September 30, 2009
Google Begins Work On Plug-In Hybrid Vehicle Charging Software
Google has unveiled plans to write software that would fully integrate plug-in hybrid vehicles to the power grid, minimize strain on the grid and help utilities manage vehicle-charging load, Reuters reported.
Dan Reicher, Google's director of Climate Change and Energy Initiatives, said the company is in the preliminary stages of work for the idea.
He added that Google had done some work on the software side looking at how they could write a computer code to manage such a heavy charging infrastructure.
In 2007, Google announced a program to test Toyota Prius and Ford Escape gasoline-electric hybrid vehicles that were converted to rechargeable plug-in hybrids that run mostly on electricity.
One such experiment allowed parked plug-ins to transfer stored energy back to the electric grid, opening a potential back-up source of power for the system during peak hours.
The Internet search leader has pushed ahead in addressing climate change issues as a philanthropic effort through its Google.org arm, in which Reicher said Google has been testing its fleet of plug-in hybrids "pretty intensely" for the last couple of years.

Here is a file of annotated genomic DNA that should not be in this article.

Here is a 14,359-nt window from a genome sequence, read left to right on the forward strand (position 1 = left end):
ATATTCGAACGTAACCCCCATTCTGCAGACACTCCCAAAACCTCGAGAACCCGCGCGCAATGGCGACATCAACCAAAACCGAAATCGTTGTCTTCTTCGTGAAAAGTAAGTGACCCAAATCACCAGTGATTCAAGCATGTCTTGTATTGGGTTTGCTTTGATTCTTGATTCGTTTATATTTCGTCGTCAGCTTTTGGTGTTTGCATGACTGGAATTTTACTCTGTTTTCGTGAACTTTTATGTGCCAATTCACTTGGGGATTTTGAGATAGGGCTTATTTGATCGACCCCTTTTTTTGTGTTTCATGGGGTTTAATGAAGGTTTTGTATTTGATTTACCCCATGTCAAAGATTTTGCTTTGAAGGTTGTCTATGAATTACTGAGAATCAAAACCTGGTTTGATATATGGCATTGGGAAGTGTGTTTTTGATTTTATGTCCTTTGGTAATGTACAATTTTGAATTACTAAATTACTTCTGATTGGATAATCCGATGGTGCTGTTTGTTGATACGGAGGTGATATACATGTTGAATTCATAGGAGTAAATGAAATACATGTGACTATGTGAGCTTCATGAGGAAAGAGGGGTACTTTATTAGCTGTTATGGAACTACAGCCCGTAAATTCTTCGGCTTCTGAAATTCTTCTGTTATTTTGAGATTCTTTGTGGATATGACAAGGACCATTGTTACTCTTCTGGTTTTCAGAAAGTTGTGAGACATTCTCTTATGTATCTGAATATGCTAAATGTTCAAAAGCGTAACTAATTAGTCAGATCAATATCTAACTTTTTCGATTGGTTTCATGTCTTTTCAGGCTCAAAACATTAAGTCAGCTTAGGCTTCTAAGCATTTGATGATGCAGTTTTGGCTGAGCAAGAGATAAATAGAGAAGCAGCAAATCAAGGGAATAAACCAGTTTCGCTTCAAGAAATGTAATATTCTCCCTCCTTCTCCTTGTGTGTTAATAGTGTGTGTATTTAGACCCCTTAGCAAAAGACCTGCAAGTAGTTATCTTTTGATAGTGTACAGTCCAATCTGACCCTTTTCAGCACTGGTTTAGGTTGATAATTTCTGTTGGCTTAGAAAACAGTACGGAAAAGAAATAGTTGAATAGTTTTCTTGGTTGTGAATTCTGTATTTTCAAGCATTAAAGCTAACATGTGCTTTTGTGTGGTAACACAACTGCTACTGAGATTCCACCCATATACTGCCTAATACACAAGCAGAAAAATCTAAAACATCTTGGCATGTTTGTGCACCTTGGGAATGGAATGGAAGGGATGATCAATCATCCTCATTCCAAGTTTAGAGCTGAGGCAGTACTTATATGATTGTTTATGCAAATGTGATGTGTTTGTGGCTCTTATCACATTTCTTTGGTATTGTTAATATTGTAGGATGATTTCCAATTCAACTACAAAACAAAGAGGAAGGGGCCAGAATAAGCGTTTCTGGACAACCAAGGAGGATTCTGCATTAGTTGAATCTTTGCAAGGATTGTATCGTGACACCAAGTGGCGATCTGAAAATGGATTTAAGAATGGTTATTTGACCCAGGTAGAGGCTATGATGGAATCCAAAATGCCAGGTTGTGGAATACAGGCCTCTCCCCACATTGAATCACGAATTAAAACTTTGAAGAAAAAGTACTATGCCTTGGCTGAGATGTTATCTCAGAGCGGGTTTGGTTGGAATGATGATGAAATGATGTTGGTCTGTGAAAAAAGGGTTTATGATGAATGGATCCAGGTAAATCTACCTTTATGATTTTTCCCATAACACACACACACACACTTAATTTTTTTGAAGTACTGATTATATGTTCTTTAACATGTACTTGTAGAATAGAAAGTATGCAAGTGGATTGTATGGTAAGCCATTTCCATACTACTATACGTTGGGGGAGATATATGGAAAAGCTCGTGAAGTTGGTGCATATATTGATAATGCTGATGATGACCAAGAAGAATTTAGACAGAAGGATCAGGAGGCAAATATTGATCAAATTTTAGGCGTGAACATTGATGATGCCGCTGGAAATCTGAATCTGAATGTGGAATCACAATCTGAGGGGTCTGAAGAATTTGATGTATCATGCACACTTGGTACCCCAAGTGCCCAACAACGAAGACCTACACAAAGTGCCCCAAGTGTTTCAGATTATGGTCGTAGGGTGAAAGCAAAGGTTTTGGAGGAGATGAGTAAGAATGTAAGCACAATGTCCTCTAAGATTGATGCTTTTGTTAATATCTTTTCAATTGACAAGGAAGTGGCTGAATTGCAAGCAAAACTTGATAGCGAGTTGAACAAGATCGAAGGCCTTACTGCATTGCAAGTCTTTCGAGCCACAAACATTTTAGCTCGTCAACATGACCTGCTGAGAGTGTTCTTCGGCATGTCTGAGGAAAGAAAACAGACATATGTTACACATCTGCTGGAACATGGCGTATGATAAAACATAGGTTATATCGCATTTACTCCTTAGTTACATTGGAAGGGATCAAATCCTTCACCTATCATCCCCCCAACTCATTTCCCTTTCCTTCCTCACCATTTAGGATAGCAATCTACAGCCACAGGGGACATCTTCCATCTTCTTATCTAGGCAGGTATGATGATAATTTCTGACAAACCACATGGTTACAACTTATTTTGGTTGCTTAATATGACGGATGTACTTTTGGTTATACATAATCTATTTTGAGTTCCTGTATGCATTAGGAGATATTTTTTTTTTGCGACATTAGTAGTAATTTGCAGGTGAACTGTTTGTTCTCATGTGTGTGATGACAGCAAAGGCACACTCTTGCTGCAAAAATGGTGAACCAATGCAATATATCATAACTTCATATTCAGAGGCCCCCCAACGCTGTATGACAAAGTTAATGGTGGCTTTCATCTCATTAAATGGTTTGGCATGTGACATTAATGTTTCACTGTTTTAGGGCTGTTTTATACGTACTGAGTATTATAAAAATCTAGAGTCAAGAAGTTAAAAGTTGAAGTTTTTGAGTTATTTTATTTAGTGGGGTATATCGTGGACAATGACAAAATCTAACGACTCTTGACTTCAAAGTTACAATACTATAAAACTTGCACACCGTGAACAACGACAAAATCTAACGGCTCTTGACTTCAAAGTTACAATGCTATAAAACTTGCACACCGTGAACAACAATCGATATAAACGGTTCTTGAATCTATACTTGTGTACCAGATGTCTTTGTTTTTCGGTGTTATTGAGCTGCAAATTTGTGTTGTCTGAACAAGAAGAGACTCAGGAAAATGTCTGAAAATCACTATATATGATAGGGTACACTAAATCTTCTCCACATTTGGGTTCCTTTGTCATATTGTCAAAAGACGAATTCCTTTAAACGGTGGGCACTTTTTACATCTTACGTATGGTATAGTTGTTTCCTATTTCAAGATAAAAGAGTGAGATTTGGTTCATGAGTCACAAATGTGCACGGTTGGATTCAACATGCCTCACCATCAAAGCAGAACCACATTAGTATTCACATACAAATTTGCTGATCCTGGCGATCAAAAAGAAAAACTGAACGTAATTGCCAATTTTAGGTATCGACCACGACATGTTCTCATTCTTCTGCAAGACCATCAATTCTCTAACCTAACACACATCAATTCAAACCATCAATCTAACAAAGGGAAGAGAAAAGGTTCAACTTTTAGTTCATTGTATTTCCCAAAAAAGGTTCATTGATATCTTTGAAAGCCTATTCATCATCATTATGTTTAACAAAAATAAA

"One of the great things about plug-ins is this great opportunity for the first time to finally have a storage technology," he said.
The company is trying to figure out how to manage the impact of having millions of future electric vehicle owners plugging in their vehicles at the same time, Reicher said.
He warned that caution would be essential, since on a hot day in July when 5 million Californians come home, they don't want them all plugging in at the same time.
However, Reicher said one scenario included power utilities turning on or off the charging of electric vehicles during a time of high demand. The vehicles' owners would then get a credit from the utility in turn for agreeing to such an arrangement.
He said the grid operators might well be indifferent to either putting 500 megawatts of new generation on or taking 500 megawatts off.
"The beauty of plug-in vehicles is that with the right software behind them, you could manage their charging."
Meanwhile, Google is also working on other green technologies, including developing its own new mirror technology that could reduce the cost of building solar thermal plants by a quarter or more.
The search leader is also looking at gas turbines that would run on solar power rather than natural gas.
In a philanthropic effort to address climate change, Google said in 2007 that it would invest in companies and do research of its own to produce affordable renewable energy -- at a price less than burning coal -- within a few years.
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